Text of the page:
Projects planned for the 2022-23 school year include a new playground at Uinta Meadows Elementary, a flooring project at Davis Middle School, locker room renovations at EHS, a $3 million water project at the high school, a new sound system for the DMS auditorium and field lighting for the newly renovated EHS field, among other projects.

Dennis said the majority of school buildings in the district were constructed in the 1980s, so they are approximately 30-40 years old. Consequently, there are many projects that will need to be completed in coming years as the buildings continue to age. According to Dennis, the projects he anticipates will need to be completed over the next six years amount to about $13.5 million. Each year the district receives about $2.3 million in major maintenance funds for such projects.

Dennis sang the praises of facilities and custodial staff for the “tremendous” job they do maintaining all district buildings.

District special education director Matt Williams spoke with trustees about attending the Wyoming School Board Association Legislative Forum and specifically about meeting with State Sen. Wendy Schuler.

“I want to give Sen. Schuler kudos on the role she’s taking in the state representing Uinta County. There are some bills on the docket that are concerning and I appreciate the data-informed positions Sen. Schuler takes,” said Williams.

Superintendent Ryan Thomas also spoke about bills pending before the Wyoming Legislature, including several he described as concerning. Thomas said the budget bills as of March 1 did not contain an external cost adjustment for salaries in the funding model. “Inflation is the highest it’s been in 40 years,” said Thomas, “but there’s no ECA currently in the model and that is significantly impacting us.”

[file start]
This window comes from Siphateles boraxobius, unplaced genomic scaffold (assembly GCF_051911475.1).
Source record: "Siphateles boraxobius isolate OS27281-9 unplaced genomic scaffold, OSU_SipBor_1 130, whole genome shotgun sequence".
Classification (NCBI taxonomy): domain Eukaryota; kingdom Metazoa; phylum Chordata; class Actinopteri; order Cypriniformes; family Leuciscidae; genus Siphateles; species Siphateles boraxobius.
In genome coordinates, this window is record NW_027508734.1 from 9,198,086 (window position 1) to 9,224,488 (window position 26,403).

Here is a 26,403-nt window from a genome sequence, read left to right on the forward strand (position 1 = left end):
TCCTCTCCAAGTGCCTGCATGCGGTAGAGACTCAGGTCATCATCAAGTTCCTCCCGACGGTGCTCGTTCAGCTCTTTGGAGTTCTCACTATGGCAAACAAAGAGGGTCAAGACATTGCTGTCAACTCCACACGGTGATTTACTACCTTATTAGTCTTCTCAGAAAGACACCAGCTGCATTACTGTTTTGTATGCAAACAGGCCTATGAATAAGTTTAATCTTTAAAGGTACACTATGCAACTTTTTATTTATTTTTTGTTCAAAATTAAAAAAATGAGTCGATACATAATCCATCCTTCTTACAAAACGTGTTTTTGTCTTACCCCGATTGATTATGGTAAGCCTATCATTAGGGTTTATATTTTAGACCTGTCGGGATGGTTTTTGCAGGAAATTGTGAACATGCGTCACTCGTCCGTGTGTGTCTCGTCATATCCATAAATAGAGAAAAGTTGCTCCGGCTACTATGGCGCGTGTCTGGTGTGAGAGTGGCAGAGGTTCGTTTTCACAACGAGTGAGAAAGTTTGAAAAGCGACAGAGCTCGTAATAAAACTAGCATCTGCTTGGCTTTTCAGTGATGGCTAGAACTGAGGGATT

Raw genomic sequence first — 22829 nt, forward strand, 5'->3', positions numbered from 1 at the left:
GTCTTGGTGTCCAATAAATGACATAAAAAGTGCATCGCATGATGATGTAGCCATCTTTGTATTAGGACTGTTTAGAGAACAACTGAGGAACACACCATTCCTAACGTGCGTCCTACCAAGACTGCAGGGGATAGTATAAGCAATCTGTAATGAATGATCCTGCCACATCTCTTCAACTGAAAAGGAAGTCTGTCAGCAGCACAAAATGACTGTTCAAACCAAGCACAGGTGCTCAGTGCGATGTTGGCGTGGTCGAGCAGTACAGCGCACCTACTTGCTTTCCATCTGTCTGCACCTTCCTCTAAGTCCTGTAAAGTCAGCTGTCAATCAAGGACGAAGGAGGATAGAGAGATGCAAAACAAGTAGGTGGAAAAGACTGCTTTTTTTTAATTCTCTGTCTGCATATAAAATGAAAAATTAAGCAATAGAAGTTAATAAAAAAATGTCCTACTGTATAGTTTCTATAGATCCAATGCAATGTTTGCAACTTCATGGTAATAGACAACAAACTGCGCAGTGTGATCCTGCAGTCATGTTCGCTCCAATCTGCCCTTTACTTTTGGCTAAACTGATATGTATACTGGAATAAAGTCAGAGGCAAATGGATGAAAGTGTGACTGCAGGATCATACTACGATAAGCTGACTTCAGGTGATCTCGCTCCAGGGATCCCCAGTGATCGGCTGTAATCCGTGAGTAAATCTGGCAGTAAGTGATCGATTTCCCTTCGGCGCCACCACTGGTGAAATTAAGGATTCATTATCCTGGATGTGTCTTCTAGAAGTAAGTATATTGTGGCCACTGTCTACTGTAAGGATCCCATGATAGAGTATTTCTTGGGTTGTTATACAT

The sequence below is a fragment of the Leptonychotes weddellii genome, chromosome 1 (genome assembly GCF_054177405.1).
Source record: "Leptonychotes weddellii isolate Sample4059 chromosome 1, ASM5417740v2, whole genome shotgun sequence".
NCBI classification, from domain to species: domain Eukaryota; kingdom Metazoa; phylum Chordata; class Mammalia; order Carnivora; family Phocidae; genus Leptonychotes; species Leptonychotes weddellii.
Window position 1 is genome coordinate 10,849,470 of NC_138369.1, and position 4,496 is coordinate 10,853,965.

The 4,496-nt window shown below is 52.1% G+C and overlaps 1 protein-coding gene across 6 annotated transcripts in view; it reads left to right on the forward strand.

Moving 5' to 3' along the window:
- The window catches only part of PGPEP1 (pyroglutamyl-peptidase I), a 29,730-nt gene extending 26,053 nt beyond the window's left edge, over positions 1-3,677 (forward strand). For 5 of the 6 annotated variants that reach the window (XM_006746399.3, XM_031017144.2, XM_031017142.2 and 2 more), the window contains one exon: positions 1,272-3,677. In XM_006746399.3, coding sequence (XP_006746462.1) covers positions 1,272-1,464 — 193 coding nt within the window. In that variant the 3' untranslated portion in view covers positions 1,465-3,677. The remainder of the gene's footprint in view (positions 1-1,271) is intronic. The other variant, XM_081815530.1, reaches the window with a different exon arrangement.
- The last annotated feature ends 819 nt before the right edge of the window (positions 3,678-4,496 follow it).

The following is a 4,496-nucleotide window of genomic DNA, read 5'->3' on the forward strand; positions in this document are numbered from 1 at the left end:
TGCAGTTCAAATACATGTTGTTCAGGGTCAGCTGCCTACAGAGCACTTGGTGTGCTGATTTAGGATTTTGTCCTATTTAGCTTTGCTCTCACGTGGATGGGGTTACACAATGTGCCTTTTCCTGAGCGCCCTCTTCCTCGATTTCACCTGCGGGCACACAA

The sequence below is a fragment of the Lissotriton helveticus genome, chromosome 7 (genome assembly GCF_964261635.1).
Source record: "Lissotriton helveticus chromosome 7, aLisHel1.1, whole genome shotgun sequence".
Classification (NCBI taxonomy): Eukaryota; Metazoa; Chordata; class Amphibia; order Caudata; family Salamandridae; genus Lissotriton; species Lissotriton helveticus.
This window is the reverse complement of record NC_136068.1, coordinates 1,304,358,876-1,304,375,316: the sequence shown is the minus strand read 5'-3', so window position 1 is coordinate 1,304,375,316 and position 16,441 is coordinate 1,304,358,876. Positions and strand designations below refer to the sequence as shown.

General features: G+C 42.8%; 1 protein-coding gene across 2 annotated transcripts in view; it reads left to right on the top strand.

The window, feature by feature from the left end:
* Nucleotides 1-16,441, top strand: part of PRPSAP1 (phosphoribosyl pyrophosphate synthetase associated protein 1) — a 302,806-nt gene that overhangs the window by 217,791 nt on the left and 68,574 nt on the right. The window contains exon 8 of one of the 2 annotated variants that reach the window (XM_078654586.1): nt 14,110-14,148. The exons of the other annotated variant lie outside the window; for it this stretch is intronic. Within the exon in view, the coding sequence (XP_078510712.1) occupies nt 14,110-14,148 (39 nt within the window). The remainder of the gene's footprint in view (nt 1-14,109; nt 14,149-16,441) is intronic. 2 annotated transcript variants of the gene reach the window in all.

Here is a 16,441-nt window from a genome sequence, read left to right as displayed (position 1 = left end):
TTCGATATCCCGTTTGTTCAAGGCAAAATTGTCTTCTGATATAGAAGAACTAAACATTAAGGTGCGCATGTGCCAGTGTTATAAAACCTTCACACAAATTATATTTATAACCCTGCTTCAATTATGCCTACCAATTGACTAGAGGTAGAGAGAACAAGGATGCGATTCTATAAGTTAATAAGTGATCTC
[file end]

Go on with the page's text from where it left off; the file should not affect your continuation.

Thomas said he is also concerned about Senate File 32, which would require K-3 reading assessments for learning disabilities. Thomas said the bill sounds great on the surface but it takes away local control and could result in problems for the district because they already have screening programs in place and have spent millions of dollars on professional development for staff to conduct those screenings and work with students in need. If SF32 were to pass and the state opts to adopt a different screening program than what the district already has in place, all the resources and time devoted to the existing program would be wasted.

Other concerning bills include Senate File 62, the so-called Civics Transparency Bill, which would mandate that all teachers at all grade levels post every resource used in the classroom at any point online for public access. Thomas said this is again an example of something that sounds like a good idea but would place a huge burden on teachers, negatively impact flexibility in classrooms and take away local control over curriculum. He said teachers have to follow the locally approved curriculum but they also need some academic freedom.

“We have students who ask questions that need to be answered factually,” he said, noting that “the idea of individual teachers being liable for what they teach is dangerous.” Thomas encouraged the board and staff to reach out to legislators about bills impacting education.

In other business, trustees also opted to hold a special meeting on Friday, March 4, to review bids for physical therapy services for the remainder of the 2021-22 school year. The district previously requested proposals for those services and two bids were received; however, Thomas said there were some questions the district would like the bidding providers to answer prior to awarding a contract. The board opted not to wait until the April meeting because spring sports are to begin prior to that time and they desire to have a contract in place when those sports begin their seasons.